Cheddar’s Canadian roots go back to the 1860s making it a classic pick for this tradition-infused season. Practically speaking, cheddar is the Swiss-army knife of cheese. It keeps well, travels well, pairs with wine or beer, makes a great host/hostess gift and enhances any meal–slice it, grate it or melt it. Dress it up by serving the perfect wedge as dessert with a ginger compote or keep it simple, nibble a piece while making your zillionth shopping list.

The broad range of cheddars in the cheese aisle, however, can be overwhelming. Cheddars span from two-month-old preemies to 15-year-old elder statesmen. Is older always better? Cheese expert Kathy Guidi, author of, Canadian Cheese: A Pocket Guide says it’s a matter of personal taste. “To really appreciate what aging does to the quality of a cheese, do what professionals do and have a vertical tasting, she says. “Explore three to five different cheddars of the same age or three to five different ages of one brand.” You may like a particular age on one brand and not another, because all cheddars age differently. Ms Guidi also cautions consumers to be aware of quality, “There is a market for extra-old cheddar, but what some brands refer to as extra-old would not come close to Canada Grade A standards. Since specific age guidelines are not mandated, be careful to know what you are buying. “

Tis the season for checking lists twice, so after making a short-list of favourite cheddars, I enlisted the knowledgeable palates of my fellow Cheese Club members (like Fight Club but messier). The result is a list of tried and true Canadian cheddars ready to multi-task their way through brunches to midnight snacks. They are available at most specialty cheese stores and major grocery stores.

Avonlea Clothbound Cheddar (Cows Creamery): This was an unanimous winner. Comments ranged from “earthy, caramel, yummy goodness” to “a lovely morsel of heaven.” A sophisticated host/hostess gift.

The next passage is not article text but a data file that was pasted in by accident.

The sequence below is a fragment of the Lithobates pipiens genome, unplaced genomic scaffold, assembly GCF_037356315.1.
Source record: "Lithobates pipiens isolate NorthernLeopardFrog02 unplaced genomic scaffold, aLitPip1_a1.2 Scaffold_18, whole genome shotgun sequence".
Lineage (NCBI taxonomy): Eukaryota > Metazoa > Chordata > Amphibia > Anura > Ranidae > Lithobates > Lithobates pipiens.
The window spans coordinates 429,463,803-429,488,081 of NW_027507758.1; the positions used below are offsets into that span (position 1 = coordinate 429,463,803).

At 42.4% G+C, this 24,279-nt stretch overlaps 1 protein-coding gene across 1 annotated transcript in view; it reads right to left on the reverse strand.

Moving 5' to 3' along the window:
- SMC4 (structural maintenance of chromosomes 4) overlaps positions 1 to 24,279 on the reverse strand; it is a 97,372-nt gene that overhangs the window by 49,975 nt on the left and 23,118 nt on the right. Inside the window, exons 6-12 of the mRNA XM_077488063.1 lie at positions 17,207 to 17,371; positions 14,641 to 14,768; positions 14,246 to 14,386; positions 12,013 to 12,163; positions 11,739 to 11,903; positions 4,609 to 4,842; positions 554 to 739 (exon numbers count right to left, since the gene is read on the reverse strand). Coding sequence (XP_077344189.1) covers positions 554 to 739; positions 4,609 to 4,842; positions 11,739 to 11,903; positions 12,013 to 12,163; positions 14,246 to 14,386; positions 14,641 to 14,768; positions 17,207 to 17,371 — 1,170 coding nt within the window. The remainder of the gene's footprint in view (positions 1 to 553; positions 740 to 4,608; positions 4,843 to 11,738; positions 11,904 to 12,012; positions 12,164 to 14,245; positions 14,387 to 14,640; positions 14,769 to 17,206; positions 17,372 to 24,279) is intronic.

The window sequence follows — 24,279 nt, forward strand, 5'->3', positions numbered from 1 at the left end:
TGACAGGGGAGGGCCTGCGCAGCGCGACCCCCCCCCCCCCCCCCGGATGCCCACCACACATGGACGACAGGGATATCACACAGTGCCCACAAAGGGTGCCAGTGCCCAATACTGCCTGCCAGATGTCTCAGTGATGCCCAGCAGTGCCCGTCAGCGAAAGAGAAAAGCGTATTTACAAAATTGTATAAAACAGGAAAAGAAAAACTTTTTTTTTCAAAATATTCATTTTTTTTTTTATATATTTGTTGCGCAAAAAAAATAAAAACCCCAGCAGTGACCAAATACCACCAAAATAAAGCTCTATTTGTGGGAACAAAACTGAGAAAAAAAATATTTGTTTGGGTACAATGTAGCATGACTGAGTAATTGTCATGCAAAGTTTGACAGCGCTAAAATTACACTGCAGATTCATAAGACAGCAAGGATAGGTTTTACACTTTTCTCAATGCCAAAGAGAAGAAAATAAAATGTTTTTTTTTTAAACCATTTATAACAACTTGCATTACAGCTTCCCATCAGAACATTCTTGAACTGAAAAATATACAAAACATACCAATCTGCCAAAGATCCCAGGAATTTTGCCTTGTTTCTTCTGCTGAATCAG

Balderson Heritage, 3 year old: Though this cheddar has developed a sharper bite and more crumbly texture over time, the balance of flavour in this cheese is impressive. It has a smoky/meaty quality off the top and a long, tangy finish. Exhibits some crunchy protein crystals, a full, creamy complexity and inviting milky aroma. Makes an oozy, inviting ham and grilled cheese.

Chevre Noir (Fromagerie Tournevent): Chevre Noir is a chic, snow-white cheese encased in black wax. Made from goat’s milk, its flavours are rich and complex with caramel, nutty notes, and it has naturally formed, crunchy protein crystals encased in its firm, crumbly paste. Aged one to two years. An elegant twist on cheddar for a cocktail party.

Île-aux-Grues, 2 year old: Another across-the-board favourite. Boasting big flavour and a crumbly texture, this cheddar’s tangy sharpness cries out for chutney or honey. A good one to put in a sandwich with some Branston pickle.

Presidents Choice Cheddar (Mapledale): I love younger cheddar for its creamy, milky quality and its delicate flavour. This PC one-year old is mellow with a nice salt balance and a sour cream finish. It also comes aged at two, four and five years. The “anytime, anywhere” cheese for all ages.

St. Albert, 7 year old: If you’re looking to try an extra-aged cheddar, this co-op-made cheese is a great start. It maintains a smooth, melt-in-your mouth texture featuring complex flavours and a sharpness that’s tempered by its creamy, clean finish. Slice onto crisp, buttered rye toast and follow with a sip of honey-infused, hot black tea. Pure comfort and joy.